Four short plays by one of Canada's exciting, new theatre voices.
In The Russian Play, the flower-shop girl tells the story of her love for the gravedigger. Essay casts a teaching assistant in the shadow of his professor as they argue the merits of a female student's paper. In USSR, a young woman relates her journey to Canada from Russia, and Mexico City follows Henry and Alice on their vacation in 1960. These four plays bring each character to life in full colour, jumping off the page before you and onto the stage.
About the author
Hannah Moscovitch is an acclaimed playwright, librettist and TV writer. Her work for the stage includes East of Berlin, This Is War, Little One, The Russian Play, Infinity and What a Young Wife Ought to Know. Her plays have been widely produced across Canada, as well as in the United States, Britain, the Netherlands, Greece, Austria, Australia and Japan. Hannah’s music-theatre hybrid, Old Stock: A Refugee Love Story (co-created with Christian Barry and Ben Caplan) has toured internationally, garnering a New York Times Critics’ Pick and over fifty four- and five-star reviews. Hannah’s operas with Lembit Beecher, Sky on Swings and I have no stories to tell you, have been produced at Gotham Chamber Opera / the Metropolitan Museum of Art and Opera Philadelphia. She has been honoured with numerous accolades, including multiple Dora Mavor Moore Awards, Toronto Theatre Critics Awards, Fringe First and Herald Angels Awards, the Trillium Book Award, the Nova Scotia Masterworks Arts Award and the prestigious Windham-Campbell Prize. She has also been nominated for a Drama Desk Award, the international Susan Smith Blackburn Prize and twice for the Siminovitch Prize. Recently, Hannah debuted her first confessional work for the stage, Secret Life of a Mother (co-created with Maev Beaty, Ann-Marie Kerr and Marinda De Beer) at the Theatre Centre in Toronto. Hannah is a playwright-in-residence at Tarragon Theatre in Toronto and lives in Halifax.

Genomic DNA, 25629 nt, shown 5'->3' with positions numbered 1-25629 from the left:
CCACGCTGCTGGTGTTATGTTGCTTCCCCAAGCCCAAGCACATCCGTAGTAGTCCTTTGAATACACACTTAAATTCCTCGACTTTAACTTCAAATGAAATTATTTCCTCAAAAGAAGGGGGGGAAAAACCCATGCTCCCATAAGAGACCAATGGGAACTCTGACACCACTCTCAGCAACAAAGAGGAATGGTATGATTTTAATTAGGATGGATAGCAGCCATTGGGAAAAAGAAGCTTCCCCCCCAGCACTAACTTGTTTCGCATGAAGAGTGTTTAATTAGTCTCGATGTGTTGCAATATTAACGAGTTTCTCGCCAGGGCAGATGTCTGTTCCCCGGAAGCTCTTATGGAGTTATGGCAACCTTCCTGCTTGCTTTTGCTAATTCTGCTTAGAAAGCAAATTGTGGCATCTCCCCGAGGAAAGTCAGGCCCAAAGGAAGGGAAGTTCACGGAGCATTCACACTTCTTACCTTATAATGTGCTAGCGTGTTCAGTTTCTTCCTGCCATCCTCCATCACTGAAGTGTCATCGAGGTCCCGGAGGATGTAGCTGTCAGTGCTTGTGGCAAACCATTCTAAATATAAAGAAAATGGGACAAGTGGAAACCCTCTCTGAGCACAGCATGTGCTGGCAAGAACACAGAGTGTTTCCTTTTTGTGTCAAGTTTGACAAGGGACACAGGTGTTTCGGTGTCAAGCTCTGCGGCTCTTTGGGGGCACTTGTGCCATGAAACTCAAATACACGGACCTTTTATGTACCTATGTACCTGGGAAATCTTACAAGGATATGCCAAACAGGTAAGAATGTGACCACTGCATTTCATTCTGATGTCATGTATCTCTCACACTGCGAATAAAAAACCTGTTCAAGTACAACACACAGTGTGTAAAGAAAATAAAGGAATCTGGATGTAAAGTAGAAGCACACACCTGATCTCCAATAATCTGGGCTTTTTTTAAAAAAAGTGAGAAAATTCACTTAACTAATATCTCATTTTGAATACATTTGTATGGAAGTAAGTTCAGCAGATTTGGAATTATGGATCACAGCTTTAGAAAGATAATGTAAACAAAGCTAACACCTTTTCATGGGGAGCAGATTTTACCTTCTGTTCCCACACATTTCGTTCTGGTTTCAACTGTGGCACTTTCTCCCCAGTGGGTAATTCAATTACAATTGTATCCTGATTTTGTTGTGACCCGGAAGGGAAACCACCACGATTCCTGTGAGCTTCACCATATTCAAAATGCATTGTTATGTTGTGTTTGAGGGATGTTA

- Winner, SummerWorks Jury Prize for Best New Production (The Russian Play)
"The imagination of Hannah Moscovitch makes the audience sit up and squirm for all the right reasons."
Lynn Slotkin, CBC Radio
"The storytelling is spare, compelling, humorous and heartbreaking."
Lynn Slotkin, CBC Radio (The Russian Play)
"One of Canada's most promising playwrights in the independent theatre scene."
Robert Cushman, The National Post
"It's that rarest of all theatrical experiments: a clever satire with a beating heart."
Kamal al-Solaylee, The Globe and Mail (The Russian Play)